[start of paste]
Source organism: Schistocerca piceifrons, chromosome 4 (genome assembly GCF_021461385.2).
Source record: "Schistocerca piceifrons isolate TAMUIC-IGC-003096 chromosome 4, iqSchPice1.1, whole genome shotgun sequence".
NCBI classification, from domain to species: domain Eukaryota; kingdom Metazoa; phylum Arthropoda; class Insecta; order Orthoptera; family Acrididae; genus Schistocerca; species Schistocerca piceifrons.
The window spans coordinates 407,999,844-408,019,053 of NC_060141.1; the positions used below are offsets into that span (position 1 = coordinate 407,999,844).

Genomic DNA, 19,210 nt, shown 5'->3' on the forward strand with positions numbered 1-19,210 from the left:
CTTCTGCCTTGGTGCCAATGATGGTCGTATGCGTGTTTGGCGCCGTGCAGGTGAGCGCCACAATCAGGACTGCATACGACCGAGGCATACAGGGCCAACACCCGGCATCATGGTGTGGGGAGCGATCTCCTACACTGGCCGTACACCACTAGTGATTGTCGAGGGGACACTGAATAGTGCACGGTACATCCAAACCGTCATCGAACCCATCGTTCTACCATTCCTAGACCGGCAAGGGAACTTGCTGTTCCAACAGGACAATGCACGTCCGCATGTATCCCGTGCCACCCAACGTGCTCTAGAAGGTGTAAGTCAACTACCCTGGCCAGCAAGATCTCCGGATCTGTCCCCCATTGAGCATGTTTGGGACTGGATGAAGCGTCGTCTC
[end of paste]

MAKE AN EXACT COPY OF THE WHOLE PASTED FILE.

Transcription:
Source organism: Schistocerca piceifrons, chromosome 4 (genome assembly GCF_021461385.2).
Source record: "Schistocerca piceifrons isolate TAMUIC-IGC-003096 chromosome 4, iqSchPice1.1, whole genome shotgun sequence".
NCBI classification, from domain to species: domain Eukaryota; kingdom Metazoa; phylum Arthropoda; class Insecta; order Orthoptera; family Acrididae; genus Schistocerca; species Schistocerca piceifrons.
The window spans coordinates 407,999,844-408,019,053 of NC_060141.1; the positions used below are offsets into that span (position 1 = coordinate 407,999,844).

Genomic DNA, 19,210 nt, shown 5'->3' on the forward strand with positions numbered 1-19,210 from the left:
CTTCTGCCTTGGTGCCAATGATGGTCGTATGCGTGTTTGGCGCCGTGCAGGTGAGCGCCACAATCAGGACTGCATACGACCGAGGCATACAGGGCCAACACCCGGCATCATGGTGTGGGGAGCGATCTCCTACACTGGCCGTACACCACTAGTGATTGTCGAGGGGACACTGAATAGTGCACGGTACATCCAAACCGTCATCGAACCCATCGTTCTACCATTCCTAGACCGGCAAGGGAACTTGCTGTTCCAACAGGACAATGCACGTCCGCATGTATCCCGTGCCACCCAACGTGCTCTAGAAGGTGTAAGTCAACTACCCTGGCCAGCAAGATCTCCGGATCTGTCCCCCATTGAGCATGTTTGGGACTGGATGAAGCGTCGTCTC